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The paradox of revenge in conflicts

Amegashie, J.Atsu
June 4, 2015

Source: (2012) Journal of Conflict Resolution 56(2) 313-330

The authors consider a two-period game of conflict between two factions, which
have a desire for revenge. It is shown that, in contrast to conventional wisdom, the
desire for revenge need not lead to escalation of the conflict. The subgame-perfect
equilibrium is characterized by two effects: a value of revenge effect (i.e., the benefit
of exacting revenge) and a self-deterrence effect (i.e., the fear of an opponent’s
desire to exact revenge). The authors construct examples where the equilibrium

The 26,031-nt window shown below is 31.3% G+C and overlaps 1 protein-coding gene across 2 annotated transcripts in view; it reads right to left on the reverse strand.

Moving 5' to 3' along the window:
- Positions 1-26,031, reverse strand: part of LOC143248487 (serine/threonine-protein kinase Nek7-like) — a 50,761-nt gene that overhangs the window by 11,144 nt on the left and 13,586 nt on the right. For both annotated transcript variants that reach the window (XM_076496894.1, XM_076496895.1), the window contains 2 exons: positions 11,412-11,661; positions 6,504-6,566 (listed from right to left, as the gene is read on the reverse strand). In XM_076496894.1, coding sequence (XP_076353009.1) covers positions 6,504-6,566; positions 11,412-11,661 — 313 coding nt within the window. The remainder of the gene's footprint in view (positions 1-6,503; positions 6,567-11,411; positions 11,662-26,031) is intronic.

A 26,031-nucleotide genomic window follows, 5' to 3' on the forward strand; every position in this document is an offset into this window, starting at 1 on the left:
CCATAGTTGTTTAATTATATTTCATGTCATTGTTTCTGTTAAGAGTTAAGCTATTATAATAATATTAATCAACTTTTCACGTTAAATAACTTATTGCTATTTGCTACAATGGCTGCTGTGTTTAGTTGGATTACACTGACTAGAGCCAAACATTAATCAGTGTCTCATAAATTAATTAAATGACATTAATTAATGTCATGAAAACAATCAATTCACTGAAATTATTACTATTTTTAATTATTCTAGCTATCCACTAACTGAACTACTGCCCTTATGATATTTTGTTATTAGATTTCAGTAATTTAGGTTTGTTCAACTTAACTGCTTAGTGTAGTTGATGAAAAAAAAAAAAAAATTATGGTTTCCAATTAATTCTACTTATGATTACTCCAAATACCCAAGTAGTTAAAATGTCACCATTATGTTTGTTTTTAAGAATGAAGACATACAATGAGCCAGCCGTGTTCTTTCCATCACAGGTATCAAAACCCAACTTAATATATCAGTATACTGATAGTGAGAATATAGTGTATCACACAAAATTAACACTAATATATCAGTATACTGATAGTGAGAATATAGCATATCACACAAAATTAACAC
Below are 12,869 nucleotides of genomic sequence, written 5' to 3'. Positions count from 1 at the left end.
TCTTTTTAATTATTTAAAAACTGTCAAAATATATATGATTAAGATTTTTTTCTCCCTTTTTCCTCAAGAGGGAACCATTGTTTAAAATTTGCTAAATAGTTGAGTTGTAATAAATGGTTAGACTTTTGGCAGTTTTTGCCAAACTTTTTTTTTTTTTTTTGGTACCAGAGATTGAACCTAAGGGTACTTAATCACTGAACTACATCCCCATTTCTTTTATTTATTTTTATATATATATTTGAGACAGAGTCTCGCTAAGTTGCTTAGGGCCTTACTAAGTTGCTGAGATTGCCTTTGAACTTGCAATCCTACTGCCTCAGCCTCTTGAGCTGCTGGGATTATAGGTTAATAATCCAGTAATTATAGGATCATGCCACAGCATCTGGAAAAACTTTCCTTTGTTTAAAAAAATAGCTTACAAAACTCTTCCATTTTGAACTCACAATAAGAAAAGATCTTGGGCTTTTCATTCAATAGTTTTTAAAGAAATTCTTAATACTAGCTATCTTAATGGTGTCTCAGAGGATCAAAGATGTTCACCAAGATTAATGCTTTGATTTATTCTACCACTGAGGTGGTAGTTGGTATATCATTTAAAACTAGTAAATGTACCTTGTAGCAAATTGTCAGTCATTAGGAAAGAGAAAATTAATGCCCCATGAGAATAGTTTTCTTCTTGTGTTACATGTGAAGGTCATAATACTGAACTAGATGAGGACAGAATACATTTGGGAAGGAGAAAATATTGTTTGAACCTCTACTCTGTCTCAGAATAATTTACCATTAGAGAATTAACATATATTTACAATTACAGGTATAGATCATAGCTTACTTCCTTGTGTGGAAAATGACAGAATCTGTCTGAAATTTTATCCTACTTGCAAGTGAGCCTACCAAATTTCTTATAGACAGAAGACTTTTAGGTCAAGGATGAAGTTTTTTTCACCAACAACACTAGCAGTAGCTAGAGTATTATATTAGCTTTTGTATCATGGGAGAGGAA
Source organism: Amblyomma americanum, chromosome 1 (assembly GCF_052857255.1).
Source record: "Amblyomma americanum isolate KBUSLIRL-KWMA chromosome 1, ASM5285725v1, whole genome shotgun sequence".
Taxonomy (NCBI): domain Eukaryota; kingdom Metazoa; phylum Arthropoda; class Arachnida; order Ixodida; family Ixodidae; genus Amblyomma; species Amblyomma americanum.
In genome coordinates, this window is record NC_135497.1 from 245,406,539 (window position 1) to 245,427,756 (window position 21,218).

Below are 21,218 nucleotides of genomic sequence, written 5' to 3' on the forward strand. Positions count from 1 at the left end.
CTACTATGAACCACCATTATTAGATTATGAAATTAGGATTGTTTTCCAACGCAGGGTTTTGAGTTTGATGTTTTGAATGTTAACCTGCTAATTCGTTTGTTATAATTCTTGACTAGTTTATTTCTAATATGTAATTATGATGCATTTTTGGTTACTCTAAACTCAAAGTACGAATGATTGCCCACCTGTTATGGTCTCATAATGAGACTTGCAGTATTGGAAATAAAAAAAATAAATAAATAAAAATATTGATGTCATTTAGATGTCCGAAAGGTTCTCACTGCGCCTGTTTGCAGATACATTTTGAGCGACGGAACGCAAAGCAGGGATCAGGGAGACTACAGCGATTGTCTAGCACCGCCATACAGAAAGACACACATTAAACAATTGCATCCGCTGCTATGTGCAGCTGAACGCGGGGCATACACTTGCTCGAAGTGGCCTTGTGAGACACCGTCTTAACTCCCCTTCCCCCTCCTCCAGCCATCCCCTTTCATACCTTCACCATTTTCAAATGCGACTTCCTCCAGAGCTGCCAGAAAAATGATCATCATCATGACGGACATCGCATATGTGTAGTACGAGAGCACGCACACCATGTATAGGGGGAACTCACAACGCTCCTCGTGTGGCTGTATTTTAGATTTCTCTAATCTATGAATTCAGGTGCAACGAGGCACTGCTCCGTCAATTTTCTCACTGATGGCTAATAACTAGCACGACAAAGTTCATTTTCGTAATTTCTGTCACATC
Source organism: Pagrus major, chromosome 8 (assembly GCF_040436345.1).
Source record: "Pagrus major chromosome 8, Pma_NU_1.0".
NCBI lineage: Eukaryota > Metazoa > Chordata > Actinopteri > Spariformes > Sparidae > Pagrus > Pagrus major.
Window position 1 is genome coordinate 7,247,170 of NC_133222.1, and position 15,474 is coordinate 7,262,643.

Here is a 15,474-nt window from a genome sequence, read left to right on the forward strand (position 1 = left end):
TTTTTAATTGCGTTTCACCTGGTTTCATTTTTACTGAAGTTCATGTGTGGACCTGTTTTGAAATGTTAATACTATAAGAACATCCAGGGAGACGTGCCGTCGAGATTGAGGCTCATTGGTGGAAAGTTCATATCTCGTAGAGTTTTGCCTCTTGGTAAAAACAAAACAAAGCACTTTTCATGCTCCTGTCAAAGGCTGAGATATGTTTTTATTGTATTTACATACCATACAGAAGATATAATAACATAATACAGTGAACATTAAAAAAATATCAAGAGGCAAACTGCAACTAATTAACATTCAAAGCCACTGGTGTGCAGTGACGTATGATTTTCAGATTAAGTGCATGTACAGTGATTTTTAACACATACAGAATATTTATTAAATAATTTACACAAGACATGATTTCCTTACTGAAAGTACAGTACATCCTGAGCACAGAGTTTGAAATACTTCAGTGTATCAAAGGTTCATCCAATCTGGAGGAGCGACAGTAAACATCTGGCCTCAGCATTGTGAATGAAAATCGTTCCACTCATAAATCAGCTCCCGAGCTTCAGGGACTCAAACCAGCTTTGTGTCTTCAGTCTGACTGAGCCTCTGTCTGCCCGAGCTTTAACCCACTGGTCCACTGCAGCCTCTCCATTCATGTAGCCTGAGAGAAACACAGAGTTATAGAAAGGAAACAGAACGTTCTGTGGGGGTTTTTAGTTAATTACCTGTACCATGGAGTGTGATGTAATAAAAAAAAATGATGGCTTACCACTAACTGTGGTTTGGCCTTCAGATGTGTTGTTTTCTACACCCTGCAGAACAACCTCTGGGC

is such that the self-deterrence effect paradoxically outweighs the value effect
and thereby decreases the factions’ aggregate effort below the level exerted in the
no-revenge case. This paradox of revenge is more likely, the more elastically the
benefit of revenge reacts to the destruction suffered in the past and the more asymmetric
is the conflict. The authors discuss the implications of revenge-dependent
preferences for welfare economics, evolutionary stability, and their strategic value
as commitment devices.


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